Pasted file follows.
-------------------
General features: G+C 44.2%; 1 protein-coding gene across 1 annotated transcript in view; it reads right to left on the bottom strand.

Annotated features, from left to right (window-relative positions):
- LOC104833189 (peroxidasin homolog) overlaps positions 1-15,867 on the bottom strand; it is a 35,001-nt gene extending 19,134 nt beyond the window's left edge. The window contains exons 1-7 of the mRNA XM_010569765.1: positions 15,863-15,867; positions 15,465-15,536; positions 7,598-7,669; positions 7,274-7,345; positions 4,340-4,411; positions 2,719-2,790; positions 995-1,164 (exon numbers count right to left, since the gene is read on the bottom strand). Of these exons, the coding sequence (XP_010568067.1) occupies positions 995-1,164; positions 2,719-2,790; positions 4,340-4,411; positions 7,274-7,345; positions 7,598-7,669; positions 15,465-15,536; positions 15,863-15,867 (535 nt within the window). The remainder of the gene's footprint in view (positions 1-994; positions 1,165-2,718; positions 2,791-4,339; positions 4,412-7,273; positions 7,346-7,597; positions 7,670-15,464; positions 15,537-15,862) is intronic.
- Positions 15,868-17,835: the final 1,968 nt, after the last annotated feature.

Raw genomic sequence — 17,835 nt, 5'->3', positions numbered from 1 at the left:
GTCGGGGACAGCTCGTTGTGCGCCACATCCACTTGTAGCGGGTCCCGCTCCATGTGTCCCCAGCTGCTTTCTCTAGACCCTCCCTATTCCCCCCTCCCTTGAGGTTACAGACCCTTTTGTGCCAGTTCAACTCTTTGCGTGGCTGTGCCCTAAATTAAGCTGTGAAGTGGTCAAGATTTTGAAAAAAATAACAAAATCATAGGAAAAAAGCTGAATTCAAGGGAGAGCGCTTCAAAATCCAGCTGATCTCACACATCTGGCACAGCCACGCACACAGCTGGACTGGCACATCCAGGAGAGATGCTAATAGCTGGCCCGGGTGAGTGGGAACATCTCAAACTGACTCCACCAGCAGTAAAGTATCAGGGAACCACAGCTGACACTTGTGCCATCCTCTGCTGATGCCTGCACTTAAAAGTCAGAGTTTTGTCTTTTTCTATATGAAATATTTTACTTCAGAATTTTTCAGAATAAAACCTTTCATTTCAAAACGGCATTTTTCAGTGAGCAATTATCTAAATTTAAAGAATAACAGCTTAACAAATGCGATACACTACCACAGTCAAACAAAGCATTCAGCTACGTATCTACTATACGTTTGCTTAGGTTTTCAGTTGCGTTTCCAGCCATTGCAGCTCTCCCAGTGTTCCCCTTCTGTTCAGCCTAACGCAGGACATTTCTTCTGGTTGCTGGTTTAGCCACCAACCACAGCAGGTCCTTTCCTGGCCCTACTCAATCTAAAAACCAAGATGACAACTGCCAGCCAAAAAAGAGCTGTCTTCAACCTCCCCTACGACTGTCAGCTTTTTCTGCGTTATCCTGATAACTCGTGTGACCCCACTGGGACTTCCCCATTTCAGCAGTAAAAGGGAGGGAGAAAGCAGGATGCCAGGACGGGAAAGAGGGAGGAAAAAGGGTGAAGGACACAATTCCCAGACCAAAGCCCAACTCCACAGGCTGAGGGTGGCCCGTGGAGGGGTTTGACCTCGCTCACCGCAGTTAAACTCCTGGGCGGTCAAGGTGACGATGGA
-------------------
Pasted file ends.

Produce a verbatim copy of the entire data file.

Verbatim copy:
General features: G+C 44.2%; 1 protein-coding gene across 1 annotated transcript in view; it reads right to left on the bottom strand.

Annotated features, from left to right (window-relative positions):
- LOC104833189 (peroxidasin homolog) overlaps positions 1-15,867 on the bottom strand; it is a 35,001-nt gene extending 19,134 nt beyond the window's left edge. The window contains exons 1-7 of the mRNA XM_010569765.1: positions 15,863-15,867; positions 15,465-15,536; positions 7,598-7,669; positions 7,274-7,345; positions 4,340-4,411; positions 2,719-2,790; positions 995-1,164 (exon numbers count right to left, since the gene is read on the bottom strand). Of these exons, the coding sequence (XP_010568067.1) occupies positions 995-1,164; positions 2,719-2,790; positions 4,340-4,411; positions 7,274-7,345; positions 7,598-7,669; positions 15,465-15,536; positions 15,863-15,867 (535 nt within the window). The remainder of the gene's footprint in view (positions 1-994; positions 1,165-2,718; positions 2,791-4,339; positions 4,412-7,273; positions 7,346-7,597; positions 7,670-15,464; positions 15,537-15,862) is intronic.
- Positions 15,868-17,835: the final 1,968 nt, after the last annotated feature.

Raw genomic sequence — 17,835 nt, 5'->3', positions numbered from 1 at the left:
GTCGGGGACAGCTCGTTGTGCGCCACATCCACTTGTAGCGGGTCCCGCTCCATGTGTCCCCAGCTGCTTTCTCTAGACCCTCCCTATTCCCCCCTCCCTTGAGGTTACAGACCCTTTTGTGCCAGTTCAACTCTTTGCGTGGCTGTGCCCTAAATTAAGCTGTGAAGTGGTCAAGATTTTGAAAAAAATAACAAAATCATAGGAAAAAAGCTGAATTCAAGGGAGAGCGCTTCAAAATCCAGCTGATCTCACACATCTGGCACAGCCACGCACACAGCTGGACTGGCACATCCAGGAGAGATGCTAATAGCTGGCCCGGGTGAGTGGGAACATCTCAAACTGACTCCACCAGCAGTAAAGTATCAGGGAACCACAGCTGACACTTGTGCCATCCTCTGCTGATGCCTGCACTTAAAAGTCAGAGTTTTGTCTTTTTCTATATGAAATATTTTACTTCAGAATTTTTCAGAATAAAACCTTTCATTTCAAAACGGCATTTTTCAGTGAGCAATTATCTAAATTTAAAGAATAACAGCTTAACAAATGCGATACACTACCACAGTCAAACAAAGCATTCAGCTACGTATCTACTATACGTTTGCTTAGGTTTTCAGTTGCGTTTCCAGCCATTGCAGCTCTCCCAGTGTTCCCCTTCTGTTCAGCCTAACGCAGGACATTTCTTCTGGTTGCTGGTTTAGCCACCAACCACAGCAGGTCCTTTCCTGGCCCTACTCAATCTAAAAACCAAGATGACAACTGCCAGCCAAAAAAGAGCTGTCTTCAACCTCCCCTACGACTGTCAGCTTTTTCTGCGTTATCCTGATAACTCGTGTGACCCCACTGGGACTTCCCCATTTCAGCAGTAAAAGGGAGGGAGAAAGCAGGATGCCAGGACGGGAAAGAGGGAGGAAAAAGGGTGAAGGACACAATTCCCAGACCAAAGCCCAACTCCACAGGCTGAGGGTGGCCCGTGGAGGGGTTTGACCTCGCTCACCGCAGTTAAACTCCTGGGCGGTCAAGGTGACGATGGA